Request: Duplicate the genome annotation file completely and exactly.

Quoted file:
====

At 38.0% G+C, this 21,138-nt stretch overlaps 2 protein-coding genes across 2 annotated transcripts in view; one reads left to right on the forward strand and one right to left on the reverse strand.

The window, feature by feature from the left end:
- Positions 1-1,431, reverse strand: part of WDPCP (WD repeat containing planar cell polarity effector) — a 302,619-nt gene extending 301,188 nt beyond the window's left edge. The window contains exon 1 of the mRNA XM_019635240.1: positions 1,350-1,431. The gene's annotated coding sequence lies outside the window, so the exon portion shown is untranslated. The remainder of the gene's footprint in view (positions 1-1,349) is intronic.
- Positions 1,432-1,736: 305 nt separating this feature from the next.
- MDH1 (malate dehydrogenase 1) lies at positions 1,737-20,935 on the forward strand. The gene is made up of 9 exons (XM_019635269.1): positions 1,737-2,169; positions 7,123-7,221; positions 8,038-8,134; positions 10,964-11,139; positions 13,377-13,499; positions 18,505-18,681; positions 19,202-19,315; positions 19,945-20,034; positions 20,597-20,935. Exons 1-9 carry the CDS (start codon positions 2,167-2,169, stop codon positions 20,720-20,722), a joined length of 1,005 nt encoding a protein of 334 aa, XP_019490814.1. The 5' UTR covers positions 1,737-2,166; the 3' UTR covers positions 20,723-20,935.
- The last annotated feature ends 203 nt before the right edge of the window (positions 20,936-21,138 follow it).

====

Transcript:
At 38.0% G+C, this 21,138-nt stretch overlaps 2 protein-coding genes across 2 annotated transcripts in view; one reads left to right on the forward strand and one right to left on the reverse strand.

The window, feature by feature from the left end:
- Positions 1-1,431, reverse strand: part of WDPCP (WD repeat containing planar cell polarity effector) — a 302,619-nt gene extending 301,188 nt beyond the window's left edge. The window contains exon 1 of the mRNA XM_019635240.1: positions 1,350-1,431. The gene's annotated coding sequence lies outside the window, so the exon portion shown is untranslated. The remainder of the gene's footprint in view (positions 1-1,349) is intronic.
- Positions 1,432-1,736: 305 nt separating this feature from the next.
- MDH1 (malate dehydrogenase 1) lies at positions 1,737-20,935 on the forward strand. The gene is made up of 9 exons (XM_019635269.1): positions 1,737-2,169; positions 7,123-7,221; positions 8,038-8,134; positions 10,964-11,139; positions 13,377-13,499; positions 18,505-18,681; positions 19,202-19,315; positions 19,945-20,034; positions 20,597-20,935. Exons 1-9 carry the CDS (start codon positions 2,167-2,169, stop codon positions 20,720-20,722), a joined length of 1,005 nt encoding a protein of 334 aa, XP_019490814.1. The 5' UTR covers positions 1,737-2,166; the 3' UTR covers positions 20,723-20,935.
- The last annotated feature ends 203 nt before the right edge of the window (positions 20,936-21,138 follow it).